#1. "RE: Picked up my camera!!" In response to Reply # 0
Darrell Young's D7000 guide is very popular and highly rated. Another one is Thom Hogan's "Complete Guide To The Nikon D7000".
I have been very happy with Thom Hogan's 820 page book/guide. It is very detailed in all aspects of using the D7000. Everything is discussed such as its history, myths, features, settings, usage, recommendations for all settings, many features are compared to other Nikon cameras, etc. Even the SB400 through SB900 Speedlights and their usage are discussed in detail.
It's a little expensive if you order his complete package (includes printed, PDF, and ebook versions and a smaller "To Go" condensed “field guide”). I highly recommend at least buying the book/guide in printed form. You will be surprised how many times you grab it off the book shelf for quick reference.
It is sold only through his website, the link is below.
#2. "RE: Picked up my camera!!" In response to Reply # 0
Ray, I would agree totally with Jerry. The Hogan book/set is excellent especially if you have an interest in the technology and how to take advantage of that technology. I like the discussion of the evolution of this model with respect to previous camera models.
The sections on the speedlights are very helpful.
I also have the Young book and it is OK. It has a couple spots where Darrell didn't update the last camera controls to the D7000 (copied text from a previous guide and didn't update it for the D7000). Aside from that, it is OK for a beginner and is a bit easier to use than the Nikon User manual.
#3. "RE: Picked up my camera!!" In response to Reply # 0 Sat 13-Oct-12 07:43 AM by km6xz
St Petersburg, RU
My I ask your background in the fundamentals? Even before equipment specific books, I recommend one or two on the fundamental elements of photography and human visual perception because that seems to be the most important topics and the last ones to be read. If this is your first DSRL, or even film slr, an easy to read book that covers light, exposure that will make all else that comes after, make more sense, is Bryan Peterson's "Understsanding Exposure" http://www.amazon.com/Understanding-Exposure-3rd-Edition-Photographs/dp/0817439390/ref=dp_ob_title_bk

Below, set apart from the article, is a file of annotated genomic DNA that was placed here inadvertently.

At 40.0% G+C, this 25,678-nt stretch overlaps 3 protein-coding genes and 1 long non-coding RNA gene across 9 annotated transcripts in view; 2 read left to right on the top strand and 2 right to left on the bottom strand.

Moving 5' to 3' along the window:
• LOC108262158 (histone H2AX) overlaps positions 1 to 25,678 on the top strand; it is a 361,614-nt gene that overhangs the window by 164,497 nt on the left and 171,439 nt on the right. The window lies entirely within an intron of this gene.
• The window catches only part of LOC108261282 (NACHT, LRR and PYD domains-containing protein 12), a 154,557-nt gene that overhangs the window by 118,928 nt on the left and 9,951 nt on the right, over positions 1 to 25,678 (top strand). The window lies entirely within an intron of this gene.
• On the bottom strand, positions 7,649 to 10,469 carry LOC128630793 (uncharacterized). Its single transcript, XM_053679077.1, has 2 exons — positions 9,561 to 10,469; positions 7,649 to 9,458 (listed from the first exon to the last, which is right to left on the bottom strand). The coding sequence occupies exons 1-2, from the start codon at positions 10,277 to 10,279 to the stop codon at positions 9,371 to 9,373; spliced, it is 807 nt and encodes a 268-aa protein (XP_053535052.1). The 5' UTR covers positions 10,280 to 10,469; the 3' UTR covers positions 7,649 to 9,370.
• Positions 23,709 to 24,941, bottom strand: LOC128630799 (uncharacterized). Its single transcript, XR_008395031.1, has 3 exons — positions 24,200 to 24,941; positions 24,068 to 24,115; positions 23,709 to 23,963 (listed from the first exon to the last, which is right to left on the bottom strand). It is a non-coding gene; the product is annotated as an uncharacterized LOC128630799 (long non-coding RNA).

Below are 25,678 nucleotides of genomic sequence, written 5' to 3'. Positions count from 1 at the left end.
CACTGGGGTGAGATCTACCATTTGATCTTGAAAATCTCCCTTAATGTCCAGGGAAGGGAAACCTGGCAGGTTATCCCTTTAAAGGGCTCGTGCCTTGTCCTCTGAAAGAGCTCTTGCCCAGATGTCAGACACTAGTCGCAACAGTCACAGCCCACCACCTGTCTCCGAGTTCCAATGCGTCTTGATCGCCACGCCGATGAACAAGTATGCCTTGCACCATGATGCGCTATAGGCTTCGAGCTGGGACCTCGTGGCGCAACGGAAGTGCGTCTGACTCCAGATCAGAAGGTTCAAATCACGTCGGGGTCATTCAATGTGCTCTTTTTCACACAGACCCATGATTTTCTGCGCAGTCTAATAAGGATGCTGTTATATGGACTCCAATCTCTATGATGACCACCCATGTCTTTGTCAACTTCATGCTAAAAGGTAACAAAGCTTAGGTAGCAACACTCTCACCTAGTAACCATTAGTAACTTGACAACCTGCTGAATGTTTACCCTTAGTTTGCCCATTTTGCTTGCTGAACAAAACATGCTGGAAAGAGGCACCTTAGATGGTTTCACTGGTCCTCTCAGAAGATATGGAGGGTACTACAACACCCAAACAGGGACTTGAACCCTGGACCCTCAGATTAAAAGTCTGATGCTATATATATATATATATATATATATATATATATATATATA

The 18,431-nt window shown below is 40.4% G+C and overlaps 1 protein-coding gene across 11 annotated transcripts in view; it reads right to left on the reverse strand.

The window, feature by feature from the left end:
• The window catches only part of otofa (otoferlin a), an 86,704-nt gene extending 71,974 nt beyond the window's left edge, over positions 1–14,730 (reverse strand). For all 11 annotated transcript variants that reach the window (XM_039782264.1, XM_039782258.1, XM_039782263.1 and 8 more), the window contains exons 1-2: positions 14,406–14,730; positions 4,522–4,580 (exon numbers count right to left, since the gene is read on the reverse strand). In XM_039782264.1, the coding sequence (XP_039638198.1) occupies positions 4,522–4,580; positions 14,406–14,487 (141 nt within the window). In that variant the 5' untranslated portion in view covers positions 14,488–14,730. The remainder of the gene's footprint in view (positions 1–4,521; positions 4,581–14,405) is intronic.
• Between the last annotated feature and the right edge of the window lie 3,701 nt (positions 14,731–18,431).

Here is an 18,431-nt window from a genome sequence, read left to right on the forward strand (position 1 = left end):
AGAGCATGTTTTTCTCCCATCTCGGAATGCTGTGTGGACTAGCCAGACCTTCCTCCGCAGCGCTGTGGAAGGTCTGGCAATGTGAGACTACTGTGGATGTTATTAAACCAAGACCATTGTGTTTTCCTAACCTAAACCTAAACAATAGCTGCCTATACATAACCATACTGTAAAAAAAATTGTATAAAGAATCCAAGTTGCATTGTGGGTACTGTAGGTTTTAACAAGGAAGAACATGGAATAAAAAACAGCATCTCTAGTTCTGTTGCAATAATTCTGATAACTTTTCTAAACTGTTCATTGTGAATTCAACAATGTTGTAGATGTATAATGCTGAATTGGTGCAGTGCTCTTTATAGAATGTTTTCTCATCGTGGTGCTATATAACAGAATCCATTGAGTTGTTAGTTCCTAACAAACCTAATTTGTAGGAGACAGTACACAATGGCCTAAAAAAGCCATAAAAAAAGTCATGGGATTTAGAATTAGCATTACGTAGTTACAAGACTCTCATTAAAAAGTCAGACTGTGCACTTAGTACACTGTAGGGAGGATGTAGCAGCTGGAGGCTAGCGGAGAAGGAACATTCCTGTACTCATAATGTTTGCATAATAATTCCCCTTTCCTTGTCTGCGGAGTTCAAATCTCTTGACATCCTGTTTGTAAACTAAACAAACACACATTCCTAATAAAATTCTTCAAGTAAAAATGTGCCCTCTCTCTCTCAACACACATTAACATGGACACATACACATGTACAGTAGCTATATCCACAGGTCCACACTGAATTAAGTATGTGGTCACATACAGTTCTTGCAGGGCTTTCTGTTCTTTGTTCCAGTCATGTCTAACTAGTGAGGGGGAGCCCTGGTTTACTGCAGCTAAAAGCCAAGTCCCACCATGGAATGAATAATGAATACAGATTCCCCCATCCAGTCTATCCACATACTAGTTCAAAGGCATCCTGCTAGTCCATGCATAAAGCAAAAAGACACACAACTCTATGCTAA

Edit: Thanks Jerry, I changed the link to your good one. Bryan also has a series of videos on related topics.
#6. "RE: Picked up my camera!!" In response to Reply # 0 Mon 15-Oct-12 04:10 AM by ShrimpBoy
Brighton and Hove, GB
The books are an okay bed-time read but if you've been using a DSLR already then my opinion is you don't really need them. Just shoot with the camera and use Nikonians when things don't quite turn out or you need a tip or trick for a particular situation.
Editing to say: I bought the Hogan book. A good reference, but there's a lot of filler that I consider of little value and I'm not even an expert photog. I rarely read it.
#8. "RE: Picked up my camera!!" In response to Reply # 0 Mon 15-Oct-12 05:05 PM by cwils02
I've been around DSLR even before the D80 came out. When I first tried digital, I had a Minolta Dimage 7 and then a Konica-Minolta A2. Still impressed with some of those low pixel count photos.
Then after using Canon film cameras, I was only thinking about Canon until a fellow employee task with being the company's photographer had the company's latest greatest Canon to shoot with, and still used her Nikon exclusively.
When I had to shoot a wedding, I purchased a D7000. I had only a couple of weeks to get used to the camera, and make sure I had it setup right. I bought both David Busch's "Nikon D7000" and Darrell Young's "Mastering the Nikon D7000". After the wedding, I used Darrell's book to get a discounted Nikonian Gold Memebership. After that I also got Hogan's digital copy of his D7000 "book".
The Busch book was the easiest for me to use & setup the D7000 according to the type of photography I was going to shoot. I'm not saying that the Young book isn't very good, but I found the Busch book to be faster to get up and shooting the things I wanted to shoot.
To be fair to Hogan, I haven't actually read his "book". Perhaps I already knew most of what I needed to know, or maybe I am not a good candidate for an instructional book on the PC.
#9. "RE: Picked up my camera!!" In response to Reply # 8
I don't know about the other books, but I picked up David Busch's "Nikon D7000" this last weekend at a photographic show, and by now I'm about halfway through it. It's a good, logical book that taught me many things I didn't know about Nikon cameras, the D7000 specifically, and about photography in general.
#10. "RE: Picked up my camera!!" In response to Reply # 0
I've had my D7000 for two weeks now and shot about 800 pictures. With the manual and this site I have knowledge and use 90% of the camera's settings and controls. There is more knowledge on Nikonians than on any book out there.
Now I only have to learn to use them to get the shot I want